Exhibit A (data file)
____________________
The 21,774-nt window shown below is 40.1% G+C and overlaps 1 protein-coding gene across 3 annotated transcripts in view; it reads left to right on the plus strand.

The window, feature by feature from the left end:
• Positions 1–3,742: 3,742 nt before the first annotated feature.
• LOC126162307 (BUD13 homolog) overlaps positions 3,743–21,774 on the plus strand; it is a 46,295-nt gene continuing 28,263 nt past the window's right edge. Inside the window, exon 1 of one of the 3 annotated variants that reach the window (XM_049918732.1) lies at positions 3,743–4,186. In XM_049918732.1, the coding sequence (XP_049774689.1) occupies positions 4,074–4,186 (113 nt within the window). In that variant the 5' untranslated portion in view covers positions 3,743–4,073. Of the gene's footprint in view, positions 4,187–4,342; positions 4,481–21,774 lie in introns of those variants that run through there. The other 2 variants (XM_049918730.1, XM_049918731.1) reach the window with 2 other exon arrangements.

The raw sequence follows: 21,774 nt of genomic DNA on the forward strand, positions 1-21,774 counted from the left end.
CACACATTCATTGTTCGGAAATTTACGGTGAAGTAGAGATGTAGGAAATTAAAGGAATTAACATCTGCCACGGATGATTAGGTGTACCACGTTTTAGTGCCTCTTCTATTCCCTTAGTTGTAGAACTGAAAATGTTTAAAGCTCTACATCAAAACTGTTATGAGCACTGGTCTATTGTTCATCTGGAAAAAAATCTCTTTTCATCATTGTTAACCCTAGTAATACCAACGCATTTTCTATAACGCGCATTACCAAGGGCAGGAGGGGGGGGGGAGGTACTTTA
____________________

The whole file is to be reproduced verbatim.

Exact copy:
The 21,774-nt window shown below is 40.1% G+C and overlaps 1 protein-coding gene across 3 annotated transcripts in view; it reads left to right on the plus strand.

The window, feature by feature from the left end:
• Positions 1–3,742: 3,742 nt before the first annotated feature.
• LOC126162307 (BUD13 homolog) overlaps positions 3,743–21,774 on the plus strand; it is a 46,295-nt gene continuing 28,263 nt past the window's right edge. Inside the window, exon 1 of one of the 3 annotated variants that reach the window (XM_049918732.1) lies at positions 3,743–4,186. In XM_049918732.1, the coding sequence (XP_049774689.1) occupies positions 4,074–4,186 (113 nt within the window). In that variant the 5' untranslated portion in view covers positions 3,743–4,073. Of the gene's footprint in view, positions 4,187–4,342; positions 4,481–21,774 lie in introns of those variants that run through there. The other 2 variants (XM_049918730.1, XM_049918731.1) reach the window with 2 other exon arrangements.

The raw sequence follows: 21,774 nt of genomic DNA on the forward strand, positions 1-21,774 counted from the left end.
CACACATTCATTGTTCGGAAATTTACGGTGAAGTAGAGATGTAGGAAATTAAAGGAATTAACATCTGCCACGGATGATTAGGTGTACCACGTTTTAGTGCCTCTTCTATTCCCTTAGTTGTAGAACTGAAAATGTTTAAAGCTCTACATCAAAACTGTTATGAGCACTGGTCTATTGTTCATCTGGAAAAAAATCTCTTTTCATCATTGTTAACCCTAGTAATACCAACGCATTTTCTATAACGCGCATTACCAAGGGCAGGAGGGGGGGGGGAGGTACTTTA